Last week Brendan described the results of a new NBER report that argued there was a contradiction between (i) declining mortality rates in the US/UK, and (ii) higher levels of disability benefits for people who are too sick to work. The implication of the NBER report is that these levels of disability claims aren’t ‘real’, something they cement by showing how changes in incentives lead to changes in disability/retirement behaviour.
But this is wrong. Or at least, the conclusions they come to aren’t justified by the evidence they present – and there are two reasons why.
Morbidity and mortality
In the lazy, everyday way we think about this thing called ‘health’, we assume that anything that makes us less likely to die makes us feel better on a day-to-day basis too. But there’s absolutely no reason why this should be true. If we get better at treating heart attacks, then people are less likely to die of heart attacks (as they overwhelmingly have done in recent decades) – but that doesn’t say anything about how many people are living with chronic back pain.
In fact, better medical care might even lead to more disability, if we get better at keeping disabled people alive when previously they would have died. Traumatic brain injuries after accidents are a good example of this; people are less likely to die from this, but in many cases these people have injuries they have to cope with for the rest of their lives. There’s a massive debate on whether the so-called ‘compression of morbidity’ is occurring – but this is mainly about changes at older ages, and among the working-age population there’s no a priori reason why we’d expect people to be healthier than they used to be.
The only way of telling if working-age people are healthier than they used to be is to investigate their health directly. Unfortunately, though, we have no good, objective, summary measure of ‘health’, so instead we have to ask people to describe how healthy they are. In the UK, the trends in various global measures of ill-health are shown below – and none of these show an improvement of health over time. In fact, the measure of ‘poor health’ shosw a worsening of health over time.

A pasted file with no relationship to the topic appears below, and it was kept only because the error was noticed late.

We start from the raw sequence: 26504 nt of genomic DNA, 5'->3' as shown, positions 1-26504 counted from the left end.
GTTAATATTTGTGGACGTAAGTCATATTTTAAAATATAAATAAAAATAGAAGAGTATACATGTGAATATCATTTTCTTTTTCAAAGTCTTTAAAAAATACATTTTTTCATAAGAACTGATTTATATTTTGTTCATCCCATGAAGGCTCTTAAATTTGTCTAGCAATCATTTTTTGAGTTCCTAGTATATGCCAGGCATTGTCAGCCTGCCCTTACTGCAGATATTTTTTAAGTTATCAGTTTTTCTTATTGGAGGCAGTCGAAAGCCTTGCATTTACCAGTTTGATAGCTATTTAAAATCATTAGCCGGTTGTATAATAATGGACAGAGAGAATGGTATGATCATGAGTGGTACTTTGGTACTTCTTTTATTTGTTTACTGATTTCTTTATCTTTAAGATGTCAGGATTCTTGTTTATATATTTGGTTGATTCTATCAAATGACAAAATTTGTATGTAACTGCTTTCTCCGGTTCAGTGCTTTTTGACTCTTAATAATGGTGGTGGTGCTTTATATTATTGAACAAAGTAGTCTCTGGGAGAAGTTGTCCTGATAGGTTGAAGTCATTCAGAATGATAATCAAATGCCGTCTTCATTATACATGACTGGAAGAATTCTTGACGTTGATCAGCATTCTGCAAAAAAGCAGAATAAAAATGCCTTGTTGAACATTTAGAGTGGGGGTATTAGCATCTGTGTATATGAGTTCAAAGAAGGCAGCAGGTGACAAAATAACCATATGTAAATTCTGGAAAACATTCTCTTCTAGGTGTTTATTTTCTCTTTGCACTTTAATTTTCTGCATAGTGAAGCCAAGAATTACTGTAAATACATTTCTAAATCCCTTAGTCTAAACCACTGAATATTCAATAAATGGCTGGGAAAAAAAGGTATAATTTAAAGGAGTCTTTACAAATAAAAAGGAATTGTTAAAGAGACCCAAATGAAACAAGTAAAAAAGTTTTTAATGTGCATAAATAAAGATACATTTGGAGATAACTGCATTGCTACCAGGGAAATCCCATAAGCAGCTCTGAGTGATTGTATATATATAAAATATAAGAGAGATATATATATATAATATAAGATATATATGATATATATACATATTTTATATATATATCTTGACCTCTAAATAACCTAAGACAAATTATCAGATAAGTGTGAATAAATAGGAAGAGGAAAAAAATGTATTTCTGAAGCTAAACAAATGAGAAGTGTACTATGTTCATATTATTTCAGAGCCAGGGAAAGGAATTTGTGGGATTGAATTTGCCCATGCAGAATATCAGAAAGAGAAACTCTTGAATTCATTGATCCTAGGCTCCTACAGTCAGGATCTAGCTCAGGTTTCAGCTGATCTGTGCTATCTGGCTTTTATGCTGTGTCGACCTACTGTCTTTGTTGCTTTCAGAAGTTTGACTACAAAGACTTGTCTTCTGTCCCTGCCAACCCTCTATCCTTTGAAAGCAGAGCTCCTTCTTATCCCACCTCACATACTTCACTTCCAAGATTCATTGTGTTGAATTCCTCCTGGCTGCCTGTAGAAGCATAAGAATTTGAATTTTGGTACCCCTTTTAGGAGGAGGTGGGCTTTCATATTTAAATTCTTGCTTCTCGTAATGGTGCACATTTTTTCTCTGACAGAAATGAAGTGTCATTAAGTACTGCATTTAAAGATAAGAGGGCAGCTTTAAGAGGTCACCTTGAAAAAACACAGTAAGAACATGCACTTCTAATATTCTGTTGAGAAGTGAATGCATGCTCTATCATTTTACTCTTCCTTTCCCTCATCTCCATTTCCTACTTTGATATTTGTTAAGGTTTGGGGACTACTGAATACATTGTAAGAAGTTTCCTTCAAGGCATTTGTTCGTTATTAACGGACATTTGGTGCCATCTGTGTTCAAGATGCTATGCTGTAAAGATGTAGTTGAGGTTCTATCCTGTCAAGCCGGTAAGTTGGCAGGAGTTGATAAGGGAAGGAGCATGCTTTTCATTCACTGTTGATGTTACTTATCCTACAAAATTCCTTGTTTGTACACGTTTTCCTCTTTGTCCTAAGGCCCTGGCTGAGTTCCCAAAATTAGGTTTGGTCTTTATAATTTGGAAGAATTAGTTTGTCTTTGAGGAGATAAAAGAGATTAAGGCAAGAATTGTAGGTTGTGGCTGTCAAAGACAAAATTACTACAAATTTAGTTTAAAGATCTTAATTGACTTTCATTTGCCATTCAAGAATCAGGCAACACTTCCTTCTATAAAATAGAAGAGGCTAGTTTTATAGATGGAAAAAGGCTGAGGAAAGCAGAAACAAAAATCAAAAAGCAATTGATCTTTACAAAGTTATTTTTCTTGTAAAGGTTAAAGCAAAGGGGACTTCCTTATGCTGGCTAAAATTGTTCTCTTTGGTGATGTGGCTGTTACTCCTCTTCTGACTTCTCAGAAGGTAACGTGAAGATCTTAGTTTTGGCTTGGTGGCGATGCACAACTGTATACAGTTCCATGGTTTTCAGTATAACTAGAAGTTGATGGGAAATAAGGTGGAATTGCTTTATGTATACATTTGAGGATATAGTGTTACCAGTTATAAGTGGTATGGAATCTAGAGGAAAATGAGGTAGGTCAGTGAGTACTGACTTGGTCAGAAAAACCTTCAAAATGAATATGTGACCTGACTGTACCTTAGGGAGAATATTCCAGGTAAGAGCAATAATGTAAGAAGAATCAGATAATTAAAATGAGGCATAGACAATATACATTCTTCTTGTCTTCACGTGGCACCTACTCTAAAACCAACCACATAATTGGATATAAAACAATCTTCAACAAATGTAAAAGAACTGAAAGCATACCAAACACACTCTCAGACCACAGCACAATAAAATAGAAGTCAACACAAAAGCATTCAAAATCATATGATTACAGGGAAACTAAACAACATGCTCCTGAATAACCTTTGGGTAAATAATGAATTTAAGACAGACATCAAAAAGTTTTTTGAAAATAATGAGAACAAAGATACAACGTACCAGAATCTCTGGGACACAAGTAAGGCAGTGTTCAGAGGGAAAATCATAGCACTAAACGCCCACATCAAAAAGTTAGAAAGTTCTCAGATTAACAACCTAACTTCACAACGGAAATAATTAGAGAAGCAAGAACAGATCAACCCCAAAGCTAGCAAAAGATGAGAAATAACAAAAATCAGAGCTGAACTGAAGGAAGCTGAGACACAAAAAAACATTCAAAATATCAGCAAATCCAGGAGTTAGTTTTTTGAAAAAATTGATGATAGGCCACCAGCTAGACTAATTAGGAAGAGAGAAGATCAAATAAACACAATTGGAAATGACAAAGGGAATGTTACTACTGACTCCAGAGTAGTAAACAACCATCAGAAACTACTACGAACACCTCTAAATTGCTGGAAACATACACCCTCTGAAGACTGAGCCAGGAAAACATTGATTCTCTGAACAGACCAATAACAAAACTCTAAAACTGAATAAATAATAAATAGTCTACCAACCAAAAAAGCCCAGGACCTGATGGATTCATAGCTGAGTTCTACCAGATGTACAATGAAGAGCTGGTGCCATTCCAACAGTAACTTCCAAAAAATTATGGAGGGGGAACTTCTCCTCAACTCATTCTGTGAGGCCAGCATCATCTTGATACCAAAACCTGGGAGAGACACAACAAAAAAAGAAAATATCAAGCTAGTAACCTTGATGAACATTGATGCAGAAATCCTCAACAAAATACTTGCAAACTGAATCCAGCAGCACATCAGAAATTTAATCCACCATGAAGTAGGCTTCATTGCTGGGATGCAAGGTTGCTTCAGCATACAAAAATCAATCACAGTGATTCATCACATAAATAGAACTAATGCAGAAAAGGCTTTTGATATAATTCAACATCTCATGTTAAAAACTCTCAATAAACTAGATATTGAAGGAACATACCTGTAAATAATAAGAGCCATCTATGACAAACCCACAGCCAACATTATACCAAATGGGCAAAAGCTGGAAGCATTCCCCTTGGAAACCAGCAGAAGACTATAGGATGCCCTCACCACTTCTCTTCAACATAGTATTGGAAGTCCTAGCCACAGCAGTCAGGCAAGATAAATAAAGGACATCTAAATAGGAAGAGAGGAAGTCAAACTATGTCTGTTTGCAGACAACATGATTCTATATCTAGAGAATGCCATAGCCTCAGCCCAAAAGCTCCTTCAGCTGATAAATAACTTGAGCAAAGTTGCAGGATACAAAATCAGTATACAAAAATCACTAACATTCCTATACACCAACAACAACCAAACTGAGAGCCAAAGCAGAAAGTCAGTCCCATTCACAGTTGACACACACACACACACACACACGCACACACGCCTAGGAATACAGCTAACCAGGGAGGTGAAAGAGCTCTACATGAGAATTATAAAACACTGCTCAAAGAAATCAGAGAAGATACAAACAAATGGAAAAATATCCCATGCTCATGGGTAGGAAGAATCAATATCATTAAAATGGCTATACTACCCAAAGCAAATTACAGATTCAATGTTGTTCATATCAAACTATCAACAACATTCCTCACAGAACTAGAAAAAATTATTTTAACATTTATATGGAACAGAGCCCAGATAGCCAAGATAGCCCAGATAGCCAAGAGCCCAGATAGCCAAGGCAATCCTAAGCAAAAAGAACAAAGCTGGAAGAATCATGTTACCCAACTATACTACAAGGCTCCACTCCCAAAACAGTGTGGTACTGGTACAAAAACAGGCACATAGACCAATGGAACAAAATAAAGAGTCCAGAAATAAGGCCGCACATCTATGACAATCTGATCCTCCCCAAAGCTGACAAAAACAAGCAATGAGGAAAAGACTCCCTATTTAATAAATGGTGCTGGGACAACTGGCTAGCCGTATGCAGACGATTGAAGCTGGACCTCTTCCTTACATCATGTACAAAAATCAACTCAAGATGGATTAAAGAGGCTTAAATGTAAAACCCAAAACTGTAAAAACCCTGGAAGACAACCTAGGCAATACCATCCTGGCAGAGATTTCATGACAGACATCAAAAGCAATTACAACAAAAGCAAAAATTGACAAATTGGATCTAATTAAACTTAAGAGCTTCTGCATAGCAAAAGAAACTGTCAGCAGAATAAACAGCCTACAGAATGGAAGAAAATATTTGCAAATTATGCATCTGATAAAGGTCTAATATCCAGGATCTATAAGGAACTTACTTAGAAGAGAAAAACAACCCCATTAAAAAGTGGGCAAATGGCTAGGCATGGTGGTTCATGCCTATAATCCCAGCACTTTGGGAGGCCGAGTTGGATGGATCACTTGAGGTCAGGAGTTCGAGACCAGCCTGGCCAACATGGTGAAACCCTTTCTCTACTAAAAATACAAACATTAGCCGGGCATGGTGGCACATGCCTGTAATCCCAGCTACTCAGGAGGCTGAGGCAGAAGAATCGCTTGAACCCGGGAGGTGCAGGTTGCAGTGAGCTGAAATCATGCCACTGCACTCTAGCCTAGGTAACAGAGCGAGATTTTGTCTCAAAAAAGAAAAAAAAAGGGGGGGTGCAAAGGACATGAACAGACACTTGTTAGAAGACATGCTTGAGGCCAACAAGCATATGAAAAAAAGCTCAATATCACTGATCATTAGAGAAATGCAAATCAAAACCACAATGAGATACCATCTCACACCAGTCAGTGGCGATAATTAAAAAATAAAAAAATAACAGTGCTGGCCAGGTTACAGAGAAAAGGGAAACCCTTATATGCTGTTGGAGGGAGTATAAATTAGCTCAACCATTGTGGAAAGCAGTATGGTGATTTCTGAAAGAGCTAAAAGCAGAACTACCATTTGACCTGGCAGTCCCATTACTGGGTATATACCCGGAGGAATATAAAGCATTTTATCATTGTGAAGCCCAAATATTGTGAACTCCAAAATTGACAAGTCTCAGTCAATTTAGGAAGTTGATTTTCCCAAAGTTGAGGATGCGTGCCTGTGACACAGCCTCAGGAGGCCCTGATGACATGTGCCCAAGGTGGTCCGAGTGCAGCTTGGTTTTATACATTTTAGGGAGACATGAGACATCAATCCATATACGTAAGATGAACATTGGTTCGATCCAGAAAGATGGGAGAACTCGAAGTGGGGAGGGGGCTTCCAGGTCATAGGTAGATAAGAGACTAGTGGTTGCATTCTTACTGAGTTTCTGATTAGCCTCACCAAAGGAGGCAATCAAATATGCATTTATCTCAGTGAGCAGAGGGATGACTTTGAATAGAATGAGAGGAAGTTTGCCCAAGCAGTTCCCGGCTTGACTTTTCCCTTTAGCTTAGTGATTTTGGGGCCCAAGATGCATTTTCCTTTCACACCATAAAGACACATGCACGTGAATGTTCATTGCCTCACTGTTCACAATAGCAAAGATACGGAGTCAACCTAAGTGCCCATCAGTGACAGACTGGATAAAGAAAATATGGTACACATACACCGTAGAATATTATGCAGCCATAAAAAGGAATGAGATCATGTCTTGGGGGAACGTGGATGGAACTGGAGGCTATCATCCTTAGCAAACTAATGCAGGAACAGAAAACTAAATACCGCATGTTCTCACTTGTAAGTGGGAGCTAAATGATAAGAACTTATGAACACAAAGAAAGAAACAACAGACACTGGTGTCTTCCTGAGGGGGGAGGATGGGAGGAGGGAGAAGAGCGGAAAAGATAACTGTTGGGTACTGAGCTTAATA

[Data taken from the General Household Survey; contact me for further details]
You might argue that these self-reported measures are hopelessly subjective, and that we *must* be healthier than we used to be. But if you check through the trends for specific conditions in the trend files of the Health Survey for England, you can see that obesity has been rising, and at least as many conditions that deteriorate as improve (heart disease vs. asthma, diabetes etc). Some of this will doubtlessly be due to changing medical practices. But there is simply no good evidence that we’re healthier than we used to be 20 years ago – even though we’re much less likely to die.
Health, work, and the ‘hidden unemployed’
Still, the NBER team are right to note that the substantial rise in disability claims isn’t matched by a wholesale deterioration in the health of the population (whatever headlines about rising obesity might suggest). The problem isn’t that there are many more people who are completely unable to work. Instead, the problem is that we still have lots of working-age people with health problems, and employers are less likely to give them jobs than they used to.
Tina Beatty, Steve Fothergill and colleagues have termed these the ‘hidden unemployed’, in what is now the most widely-accepted account of what’s been happening in the UK. Their most influential piece of research was a case study of Barrow-in-Furness – an industrial town in England that was highly dependent on a single industry (the construction of Trident nuclear submarines). When that industry disappeared, the unemployment rate in the town moved relatively little – but large numbers of extra people claimed disability benefits.
The way we should think about this, Beatty and Fothergill argue, is as a ‘queue for jobs’. In bad times, employers can be pickier about who they employ, and one of the things that affects their decision is someone’s health. Where labour demand is low, there is a longer queue for jobs and disabled people are more likely to be at the back of it. In their account, the problem is not that people are sicker, but that there simply aren’t enough jobs to go around.
For any economists reading, you might be flinching at what is often called the ‘lump of labour fallacy’ – the idea that there are a fixed number of jobs. There’s no space to get into this (unending…) debate here, but it’s worth remembering that the last 30 years have been a time of increasing global competition, which will only increase in future as I described a few weeks ago (and will come back to next week). I have a strong suspicion that the worklessness of people with health problems in rich countries is in some way a counterpoint to increasing jobs in low- and middle-income countries – but that’s for another day.
If you couldn’t guess, this is the subject of my entire thesis – but somehow I’ll force myself to stop! The point, though, is that the assumptions of the NBER report are wrong. Declining mortality doesn’t mean that people are healthier than they used to be. And what’s more, even if people are not unhealthier, employers could be more health-selective about the people they employ than they used to be. It’s easy to make strident claims about disability benefits, but the truth is more complex, and much trickier to do anything about…